A Sheltered Life?

Sometimes people think we clergy live a sheltered life.  It’s an image fostered by some of the fictional TV vicars who are other-worldly and fairly useless.  But I’ve been in the Ministry now for over 50 years and I would say that clergy often see life in the raw. As a young curate I was chaplain to a geriatric hospital where a good number of the patients were senile. What I didn’t experience in there in terms of behaviour and states of undress aren’t worth experiencing!  I took a Communion Service in one of the wards and in one of the prayers I saw out of the corner of my eye a mobile hospital screen behind me falling on top of me. I caught it in one hand without missing a syllable. I’m sure the old ladies thought it was part of the ceremonial. 

I’ve had wedding couples row in front of me, a bridegroom, bride and bridesmaid pass out in mid- service. I’ve had mourners screaming and wanting to leap into the grave and a funeral director’s man fall into an empty grave in the middle of the burial! I’ve taken many tragic and deeply distressing funerals and attended numerous dead people. I’ve frequently been thumped in the teeth by babies at christenings!  I’ve counselled people in all manner of distressing situations.

I’ve been entertained in homes ranging from filthy huts in rural Africa and South African Townships to 10 Downing Street, Lambeth Palace and a royal palace in Ghana (and a wide variety of homes in England in between).  I’ve visited prisons and psychiatric hospitals and been involved in attending traumatic court cases.

I’ve experienced bombs going off nearby in Jerusalem and driven down roads on the West Bank where we broke the speed limit to make ourselves a more difficult target for snipers.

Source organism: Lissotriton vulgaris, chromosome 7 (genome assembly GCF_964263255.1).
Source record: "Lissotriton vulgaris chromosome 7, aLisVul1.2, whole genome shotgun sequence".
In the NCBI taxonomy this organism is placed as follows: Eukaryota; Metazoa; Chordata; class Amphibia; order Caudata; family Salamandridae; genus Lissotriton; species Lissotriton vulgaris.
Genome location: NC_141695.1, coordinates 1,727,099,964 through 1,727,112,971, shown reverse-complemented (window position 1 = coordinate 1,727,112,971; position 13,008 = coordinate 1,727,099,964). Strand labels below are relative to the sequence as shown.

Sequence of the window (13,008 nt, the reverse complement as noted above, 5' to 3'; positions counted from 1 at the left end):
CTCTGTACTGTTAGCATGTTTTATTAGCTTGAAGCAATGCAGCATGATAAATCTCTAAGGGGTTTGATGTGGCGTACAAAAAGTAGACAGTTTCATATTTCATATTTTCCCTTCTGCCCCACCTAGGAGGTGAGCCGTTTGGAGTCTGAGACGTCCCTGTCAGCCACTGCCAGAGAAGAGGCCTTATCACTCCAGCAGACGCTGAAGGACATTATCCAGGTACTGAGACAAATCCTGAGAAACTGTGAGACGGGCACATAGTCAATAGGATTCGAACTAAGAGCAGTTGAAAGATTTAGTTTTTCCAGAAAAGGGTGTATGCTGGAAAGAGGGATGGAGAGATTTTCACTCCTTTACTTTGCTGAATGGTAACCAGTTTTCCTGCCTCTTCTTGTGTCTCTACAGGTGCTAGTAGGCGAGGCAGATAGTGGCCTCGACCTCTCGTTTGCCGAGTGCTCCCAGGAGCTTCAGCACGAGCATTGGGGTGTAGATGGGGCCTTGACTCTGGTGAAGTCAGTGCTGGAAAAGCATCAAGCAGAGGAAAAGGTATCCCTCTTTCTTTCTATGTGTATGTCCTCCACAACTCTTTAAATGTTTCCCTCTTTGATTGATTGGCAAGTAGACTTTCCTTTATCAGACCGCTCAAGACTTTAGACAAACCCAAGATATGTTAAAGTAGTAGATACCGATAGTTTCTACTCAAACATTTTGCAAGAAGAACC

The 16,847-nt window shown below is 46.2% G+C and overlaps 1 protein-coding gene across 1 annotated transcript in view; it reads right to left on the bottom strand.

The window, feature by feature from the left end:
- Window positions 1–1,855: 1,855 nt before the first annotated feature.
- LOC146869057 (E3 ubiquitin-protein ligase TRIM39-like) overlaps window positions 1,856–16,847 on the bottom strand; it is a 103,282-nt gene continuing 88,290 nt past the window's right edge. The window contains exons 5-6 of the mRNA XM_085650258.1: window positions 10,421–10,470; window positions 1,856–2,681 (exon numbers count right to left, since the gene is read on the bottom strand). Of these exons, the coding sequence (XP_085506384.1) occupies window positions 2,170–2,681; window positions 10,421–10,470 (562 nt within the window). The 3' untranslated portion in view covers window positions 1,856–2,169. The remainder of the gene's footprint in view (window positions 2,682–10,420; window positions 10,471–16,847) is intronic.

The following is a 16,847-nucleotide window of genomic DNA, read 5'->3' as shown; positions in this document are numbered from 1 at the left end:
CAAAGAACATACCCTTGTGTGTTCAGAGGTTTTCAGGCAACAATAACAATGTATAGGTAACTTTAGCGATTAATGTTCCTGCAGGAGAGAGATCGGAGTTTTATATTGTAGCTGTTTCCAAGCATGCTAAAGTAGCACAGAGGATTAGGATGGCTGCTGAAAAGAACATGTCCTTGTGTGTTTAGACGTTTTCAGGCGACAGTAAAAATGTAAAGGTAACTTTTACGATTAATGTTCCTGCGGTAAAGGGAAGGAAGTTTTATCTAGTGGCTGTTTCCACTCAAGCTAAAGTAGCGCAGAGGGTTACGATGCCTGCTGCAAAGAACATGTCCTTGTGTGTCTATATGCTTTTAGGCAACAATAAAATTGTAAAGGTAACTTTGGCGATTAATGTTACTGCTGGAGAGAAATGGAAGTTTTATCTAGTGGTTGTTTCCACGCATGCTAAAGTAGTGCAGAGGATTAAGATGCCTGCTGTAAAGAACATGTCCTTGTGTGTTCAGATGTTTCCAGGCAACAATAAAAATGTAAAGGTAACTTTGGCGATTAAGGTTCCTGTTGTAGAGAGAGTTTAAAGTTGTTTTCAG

I’ve been involved in high-profile General Synod debates clashing over serious issues with archbishops, bishops and many others, and been strongly criticised, including in the media, for so doing. I did loads of radio, TV and newspaper interviews on highly controversial issues, which could easily have blown up in my face.  I did his to uphold biblical teaching and values.

I can’t say: “And I’ve enjoyed every minute of it” even though I’ve had many wonderful experiences too.  But – a sheltered life?  No way!  The Ministry means you have to get involved, in the midst of all the degradation, violence, pain and sadness of life as well as the joys and celebrations. 

God became man in order to get involved amidst all the dark side of life and to do something about it – to share the pain, endure the violence and bear the penalty for the degradation.  God became man in the person of Jesus at the first Christmas in order to be able to die to save us and to give us the sure hope of eternal life as we trust in him. 

A good response would be to pray the words of the carol: “Be near me Lord Jesus, I ask thee to stay Close by me forever and love me, I pray.”  The verse finishes with “And fit us for Heaven to live with thee there.”

© Tony Higton: see conditions for reproduction